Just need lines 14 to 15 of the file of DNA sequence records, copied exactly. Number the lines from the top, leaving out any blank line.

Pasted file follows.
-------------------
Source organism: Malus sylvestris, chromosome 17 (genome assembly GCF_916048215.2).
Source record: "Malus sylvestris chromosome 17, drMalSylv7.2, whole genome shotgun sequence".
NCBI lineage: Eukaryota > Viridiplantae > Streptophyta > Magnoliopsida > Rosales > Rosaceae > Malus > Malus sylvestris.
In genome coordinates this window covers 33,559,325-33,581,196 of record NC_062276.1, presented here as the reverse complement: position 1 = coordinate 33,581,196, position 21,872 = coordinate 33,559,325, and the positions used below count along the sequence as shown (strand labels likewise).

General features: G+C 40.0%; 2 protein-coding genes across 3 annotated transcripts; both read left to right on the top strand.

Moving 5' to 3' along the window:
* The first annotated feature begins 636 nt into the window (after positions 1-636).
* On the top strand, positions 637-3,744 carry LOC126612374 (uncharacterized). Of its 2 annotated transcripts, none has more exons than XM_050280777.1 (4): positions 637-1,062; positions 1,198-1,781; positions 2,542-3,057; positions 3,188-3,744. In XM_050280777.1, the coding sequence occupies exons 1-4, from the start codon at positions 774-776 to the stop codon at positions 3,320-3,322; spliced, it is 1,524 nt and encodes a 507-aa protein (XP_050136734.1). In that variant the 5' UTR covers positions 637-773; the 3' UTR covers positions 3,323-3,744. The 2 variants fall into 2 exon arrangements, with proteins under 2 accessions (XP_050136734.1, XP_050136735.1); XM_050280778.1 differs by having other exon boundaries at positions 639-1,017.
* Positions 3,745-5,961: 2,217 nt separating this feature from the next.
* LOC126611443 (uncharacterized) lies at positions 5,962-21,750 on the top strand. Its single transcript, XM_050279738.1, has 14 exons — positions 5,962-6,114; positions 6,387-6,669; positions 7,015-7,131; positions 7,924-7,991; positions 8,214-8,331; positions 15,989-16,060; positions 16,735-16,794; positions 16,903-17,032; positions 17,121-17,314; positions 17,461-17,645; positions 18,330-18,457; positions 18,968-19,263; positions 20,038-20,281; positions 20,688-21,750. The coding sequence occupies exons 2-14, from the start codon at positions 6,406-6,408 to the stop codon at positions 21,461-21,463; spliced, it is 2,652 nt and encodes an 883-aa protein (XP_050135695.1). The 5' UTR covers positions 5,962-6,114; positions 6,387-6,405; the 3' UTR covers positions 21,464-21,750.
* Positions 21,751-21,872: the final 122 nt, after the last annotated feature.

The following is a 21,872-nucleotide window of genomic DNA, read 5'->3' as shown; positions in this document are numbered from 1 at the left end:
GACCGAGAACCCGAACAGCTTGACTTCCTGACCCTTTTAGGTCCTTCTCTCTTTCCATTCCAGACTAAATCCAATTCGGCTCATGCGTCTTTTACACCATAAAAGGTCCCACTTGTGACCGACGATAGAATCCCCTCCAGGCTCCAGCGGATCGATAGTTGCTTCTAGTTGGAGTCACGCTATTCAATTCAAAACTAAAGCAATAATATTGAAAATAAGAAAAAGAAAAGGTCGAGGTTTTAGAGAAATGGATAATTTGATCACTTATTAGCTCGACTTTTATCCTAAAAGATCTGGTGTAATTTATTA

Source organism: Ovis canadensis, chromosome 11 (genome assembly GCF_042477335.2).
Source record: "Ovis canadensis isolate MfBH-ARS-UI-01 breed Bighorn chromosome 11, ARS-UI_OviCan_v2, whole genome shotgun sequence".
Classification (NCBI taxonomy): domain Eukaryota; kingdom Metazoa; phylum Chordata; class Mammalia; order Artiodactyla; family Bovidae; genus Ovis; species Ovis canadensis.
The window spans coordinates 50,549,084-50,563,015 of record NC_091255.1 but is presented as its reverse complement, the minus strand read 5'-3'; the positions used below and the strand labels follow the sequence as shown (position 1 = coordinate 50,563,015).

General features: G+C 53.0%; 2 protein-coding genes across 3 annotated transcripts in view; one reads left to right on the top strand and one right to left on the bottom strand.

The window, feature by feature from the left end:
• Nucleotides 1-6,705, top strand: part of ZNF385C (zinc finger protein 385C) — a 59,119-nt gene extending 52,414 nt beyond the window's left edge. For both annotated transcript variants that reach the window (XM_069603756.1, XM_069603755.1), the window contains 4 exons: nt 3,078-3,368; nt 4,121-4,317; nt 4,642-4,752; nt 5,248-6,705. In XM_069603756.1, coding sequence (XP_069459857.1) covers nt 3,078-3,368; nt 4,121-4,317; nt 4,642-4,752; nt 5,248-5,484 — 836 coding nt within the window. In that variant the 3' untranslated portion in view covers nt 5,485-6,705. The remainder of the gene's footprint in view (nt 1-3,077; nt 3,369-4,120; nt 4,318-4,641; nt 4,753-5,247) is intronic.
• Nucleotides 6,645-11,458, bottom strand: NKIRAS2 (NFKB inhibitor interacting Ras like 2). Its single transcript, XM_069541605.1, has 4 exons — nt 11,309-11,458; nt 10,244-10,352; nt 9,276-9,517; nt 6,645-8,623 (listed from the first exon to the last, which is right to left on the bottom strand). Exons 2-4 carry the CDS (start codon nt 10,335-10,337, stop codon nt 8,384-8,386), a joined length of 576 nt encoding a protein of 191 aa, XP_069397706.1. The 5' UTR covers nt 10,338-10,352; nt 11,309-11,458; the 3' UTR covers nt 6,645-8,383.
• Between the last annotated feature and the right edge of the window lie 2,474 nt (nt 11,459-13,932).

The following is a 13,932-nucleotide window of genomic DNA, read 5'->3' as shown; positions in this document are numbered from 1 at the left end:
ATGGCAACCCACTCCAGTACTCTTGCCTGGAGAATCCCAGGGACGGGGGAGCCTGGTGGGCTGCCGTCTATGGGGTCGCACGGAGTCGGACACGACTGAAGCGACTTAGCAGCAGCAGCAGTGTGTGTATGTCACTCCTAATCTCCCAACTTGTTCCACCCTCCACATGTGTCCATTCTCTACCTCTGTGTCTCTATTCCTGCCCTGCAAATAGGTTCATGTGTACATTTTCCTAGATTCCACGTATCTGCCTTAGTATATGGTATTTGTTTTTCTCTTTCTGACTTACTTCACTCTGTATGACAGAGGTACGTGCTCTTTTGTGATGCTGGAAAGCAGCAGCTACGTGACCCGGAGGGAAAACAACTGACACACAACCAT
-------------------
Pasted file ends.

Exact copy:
Source organism: Ovis canadensis, chromosome 11 (genome assembly GCF_042477335.2).
Source record: "Ovis canadensis isolate MfBH-ARS-UI-01 breed Bighorn chromosome 11, ARS-UI_OviCan_v2, whole genome shotgun sequence".